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Could Lab Grown Meat Be on the Menu

31 December 2012

In the context of the debate on battling to feed an increasing global population in a sustainable way, the consequences of current agricultural practices and conventional livestock production are being examined and alternatives sought. A report ppublished by Teagasc in Ireland examines Irish consumers’ reactions towards the concept of a novel meat production system, ‘in vitro’ meat, which is currently being put forward by some international scientists as a way of satisfying the population’s growing hunger for meat.

By 2050 the world’s population is projected to reach 9.1 billion, with signifi cant growth projected to take place in developing countries. Alongside this, urbanisation and income levels will continue to rise, which will result in an increased demand for food, particularly meat. Consequently, the FAO (2009) suggest that food production needs to increase by 70% and annual meat production needs to reach 470 million tonnes, up over 200 million tonnes on current levels (FAO, 2009). Based on such forecasts, global food production must become more sustainable, while concurrently facing obstacles including increased competition for natural resources, competition between food, feed and biofuel, and operating in a carbon-constrained economy. In light of such obstacles to increasing global food supply, some scientists are exploring and researching the possibility of growing meat in vitro in a laboratory. The technology involved is currently used mainly to grow cells for pharmaceutical applications. However, several international research groups have been experimenting over the past decade in the production of in vitro meat.

What is in Vitro Meat?

An in vitro meat production system (IMPS) would involve culturing muscle tissue from a donor animal in a liquid medium on a large scale. The technical challenges of growing tissue in vitro to resemble a meat-based product are many. Cells would be grown in a growth medium containing amino acids, glucose and a variety of growth factors (which may be provided by foetal bovine serum or plant extracts). Force would then be applied, causing the cells to fuse and form muscle fi bres. According to scientists, the utilisation of in vitro meat in ground, processed meats such as hamburgers and sausages is, at present, more technically feasible than its presentation in a form resembling traditional meat cuts (Datar and Betti, 2010).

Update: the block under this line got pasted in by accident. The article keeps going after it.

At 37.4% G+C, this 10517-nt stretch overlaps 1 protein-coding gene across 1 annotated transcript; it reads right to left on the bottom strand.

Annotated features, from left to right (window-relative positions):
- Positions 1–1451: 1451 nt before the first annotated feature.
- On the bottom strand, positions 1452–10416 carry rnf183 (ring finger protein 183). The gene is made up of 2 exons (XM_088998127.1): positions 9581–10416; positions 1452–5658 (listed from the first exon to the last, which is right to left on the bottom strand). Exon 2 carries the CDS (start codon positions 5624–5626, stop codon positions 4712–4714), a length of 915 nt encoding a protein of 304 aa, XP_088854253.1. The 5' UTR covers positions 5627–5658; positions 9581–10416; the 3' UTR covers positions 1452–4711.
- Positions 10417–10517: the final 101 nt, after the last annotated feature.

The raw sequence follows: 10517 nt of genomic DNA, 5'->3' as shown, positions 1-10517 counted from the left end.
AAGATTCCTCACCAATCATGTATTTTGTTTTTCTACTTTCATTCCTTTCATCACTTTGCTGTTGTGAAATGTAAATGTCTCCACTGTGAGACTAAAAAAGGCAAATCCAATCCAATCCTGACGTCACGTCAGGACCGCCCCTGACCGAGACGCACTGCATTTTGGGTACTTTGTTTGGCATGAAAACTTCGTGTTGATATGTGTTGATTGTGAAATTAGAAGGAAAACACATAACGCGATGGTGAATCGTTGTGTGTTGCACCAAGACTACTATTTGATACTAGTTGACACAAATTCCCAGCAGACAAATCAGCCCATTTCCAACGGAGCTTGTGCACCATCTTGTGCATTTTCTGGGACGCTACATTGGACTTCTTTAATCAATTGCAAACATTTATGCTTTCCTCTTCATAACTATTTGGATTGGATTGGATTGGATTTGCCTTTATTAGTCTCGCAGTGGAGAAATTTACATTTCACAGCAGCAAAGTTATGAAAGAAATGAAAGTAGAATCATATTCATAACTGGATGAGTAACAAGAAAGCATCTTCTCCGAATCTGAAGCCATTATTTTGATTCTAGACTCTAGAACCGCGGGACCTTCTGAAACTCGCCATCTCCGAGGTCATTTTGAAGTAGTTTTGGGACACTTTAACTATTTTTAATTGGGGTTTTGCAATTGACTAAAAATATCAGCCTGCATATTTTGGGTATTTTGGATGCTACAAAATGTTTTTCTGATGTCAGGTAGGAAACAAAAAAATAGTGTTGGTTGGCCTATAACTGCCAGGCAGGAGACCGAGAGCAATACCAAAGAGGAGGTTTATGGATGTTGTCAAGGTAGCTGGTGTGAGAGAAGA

The ‘Yuck Factor’

Aside from potential environmental benefi ts, those in favour argue that an IMPS would result in reduced waste, as unwanted skeletal tissue and offal would not be produced. In addition, ethical concerns with regard to animal welfare, disease and intensive rearing practises could be addressed. Proponents also argue that meat produced in vitro could be cultured in sterile, controllable conditions, potentially minimising the risk of foodborne illness (Thornton, 2010); however, this is open to debate. Furthermore, they say that its nutritional composition could be altered. Aside from the implications for conventional farming, the rural landscape and wider society, the commercial implementation of such a system would undoubtedly pose challenges given its perceived unnaturalness and what some have termed the ‘yuck factor’ for consumers. On the supply side, scientists recognise that the process would be expensive and resource intensive, with the scaling-up of production undoubtedly creating challenges. The question therefore arises, could such a system ever become a commercial reality?

From Petri Dish to Dinner Plate?

The development of an alternative meat production system in the tissue engineering of skeletal muscle remains hard to grasp and, indeed, somewhat unrealistic. However, the concept has courted some media coverage of late. Further evidence of its apparent nearness to reality is refl ected in the fact that in 2008 the animal rights body PETA (People for the Ethical Treatment of Animals) announced a $1 million prize for the first commercially viable in vitro chicken product to be produced by June of this year. This deadline has now passed without success and the contest has been extended until January 2013. However, a team of tissue engineers at Maastricht University claim to be very close to unveiling an in vitro hamburger. IMPS is currently in the developmental stage, and while its commercial feasibility is not yet clear, it is gaining increasing media attention (Irish Independent, New York Times). Therefore, it is useful to gain insights into consumer acceptance of this evolving and potentially controversial technology at this early stage. Irish consumer insights and reactions towards in vitro meat were therefore examined in research undertaken by Teagasc and UCC as part of a wider research project examining consumer acceptance of a range of novel food technologies.

Will Consumers Swallow in Vitro Meat?